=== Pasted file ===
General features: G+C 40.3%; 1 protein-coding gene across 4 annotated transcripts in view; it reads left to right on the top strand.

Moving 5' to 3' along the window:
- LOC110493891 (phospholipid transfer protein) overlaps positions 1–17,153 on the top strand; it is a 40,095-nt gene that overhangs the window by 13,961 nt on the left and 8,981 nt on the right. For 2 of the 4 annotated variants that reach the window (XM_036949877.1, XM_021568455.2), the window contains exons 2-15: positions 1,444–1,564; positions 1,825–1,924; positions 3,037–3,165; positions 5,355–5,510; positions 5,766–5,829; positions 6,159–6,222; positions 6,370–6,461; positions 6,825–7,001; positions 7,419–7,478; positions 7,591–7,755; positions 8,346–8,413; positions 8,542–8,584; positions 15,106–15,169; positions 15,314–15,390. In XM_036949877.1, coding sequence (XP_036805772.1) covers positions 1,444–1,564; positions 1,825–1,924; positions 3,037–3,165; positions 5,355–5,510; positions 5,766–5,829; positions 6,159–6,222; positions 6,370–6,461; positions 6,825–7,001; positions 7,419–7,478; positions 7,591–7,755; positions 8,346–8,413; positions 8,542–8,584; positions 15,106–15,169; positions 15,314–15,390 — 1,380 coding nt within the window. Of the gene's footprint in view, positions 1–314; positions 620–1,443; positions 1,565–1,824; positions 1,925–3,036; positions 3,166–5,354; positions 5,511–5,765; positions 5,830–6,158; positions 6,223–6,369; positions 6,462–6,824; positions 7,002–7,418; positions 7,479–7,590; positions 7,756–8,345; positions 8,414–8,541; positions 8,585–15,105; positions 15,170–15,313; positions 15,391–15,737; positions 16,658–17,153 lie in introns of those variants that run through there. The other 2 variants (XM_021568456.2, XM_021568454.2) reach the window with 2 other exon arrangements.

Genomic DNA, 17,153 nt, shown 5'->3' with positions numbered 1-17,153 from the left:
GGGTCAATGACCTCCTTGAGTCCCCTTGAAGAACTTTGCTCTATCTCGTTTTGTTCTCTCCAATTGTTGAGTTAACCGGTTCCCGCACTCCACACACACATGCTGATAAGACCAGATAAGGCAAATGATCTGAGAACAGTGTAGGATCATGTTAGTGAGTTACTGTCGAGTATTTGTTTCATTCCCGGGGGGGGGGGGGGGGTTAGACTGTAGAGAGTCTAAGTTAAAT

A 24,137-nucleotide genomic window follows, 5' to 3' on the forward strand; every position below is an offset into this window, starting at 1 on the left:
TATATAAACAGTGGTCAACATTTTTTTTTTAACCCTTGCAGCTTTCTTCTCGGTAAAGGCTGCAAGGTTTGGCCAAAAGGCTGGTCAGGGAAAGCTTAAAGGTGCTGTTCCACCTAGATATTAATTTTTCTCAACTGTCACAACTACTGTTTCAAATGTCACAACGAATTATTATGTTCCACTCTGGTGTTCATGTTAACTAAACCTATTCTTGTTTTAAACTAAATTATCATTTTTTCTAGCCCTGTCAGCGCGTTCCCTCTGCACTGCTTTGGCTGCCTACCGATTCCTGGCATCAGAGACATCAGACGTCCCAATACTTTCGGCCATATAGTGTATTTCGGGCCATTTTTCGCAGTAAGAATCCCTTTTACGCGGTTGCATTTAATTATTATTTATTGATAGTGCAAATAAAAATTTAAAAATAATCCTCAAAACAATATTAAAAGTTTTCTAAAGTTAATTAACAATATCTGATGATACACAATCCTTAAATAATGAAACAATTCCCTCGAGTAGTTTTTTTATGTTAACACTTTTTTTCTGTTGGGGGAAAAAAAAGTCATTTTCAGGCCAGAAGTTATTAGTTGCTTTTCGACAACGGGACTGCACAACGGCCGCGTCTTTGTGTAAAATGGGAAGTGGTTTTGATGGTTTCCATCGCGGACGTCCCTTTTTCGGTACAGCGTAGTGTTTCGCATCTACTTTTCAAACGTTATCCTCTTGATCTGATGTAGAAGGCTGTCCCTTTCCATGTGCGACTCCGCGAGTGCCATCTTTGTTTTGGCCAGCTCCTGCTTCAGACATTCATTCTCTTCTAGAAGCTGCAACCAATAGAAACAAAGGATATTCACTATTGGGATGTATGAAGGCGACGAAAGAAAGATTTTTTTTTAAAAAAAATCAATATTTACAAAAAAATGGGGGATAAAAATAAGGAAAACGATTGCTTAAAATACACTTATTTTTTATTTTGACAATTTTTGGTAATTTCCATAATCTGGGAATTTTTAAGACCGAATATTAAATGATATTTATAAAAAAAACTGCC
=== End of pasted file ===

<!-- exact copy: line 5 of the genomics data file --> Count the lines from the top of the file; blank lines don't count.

GGGTCAATGACCTCCTTGAGTCCCCTTGAAGAACTTTGCTCTATCTCGTTTTGTTCTCTCCAATTGTTGAGTTAACCGGTTCCCGCACTCCACACACACATGCTGATAAGACCAGATAAGGCAAATGATCTGAGAACAGTGTAGGATCATGTTAGTGAGTTACTGTCGAGTATTTGTTTCATTCCCGGGGGGGGGGGGGGGGTTAGACTGTAGAGAGTCTAAGTTAAAT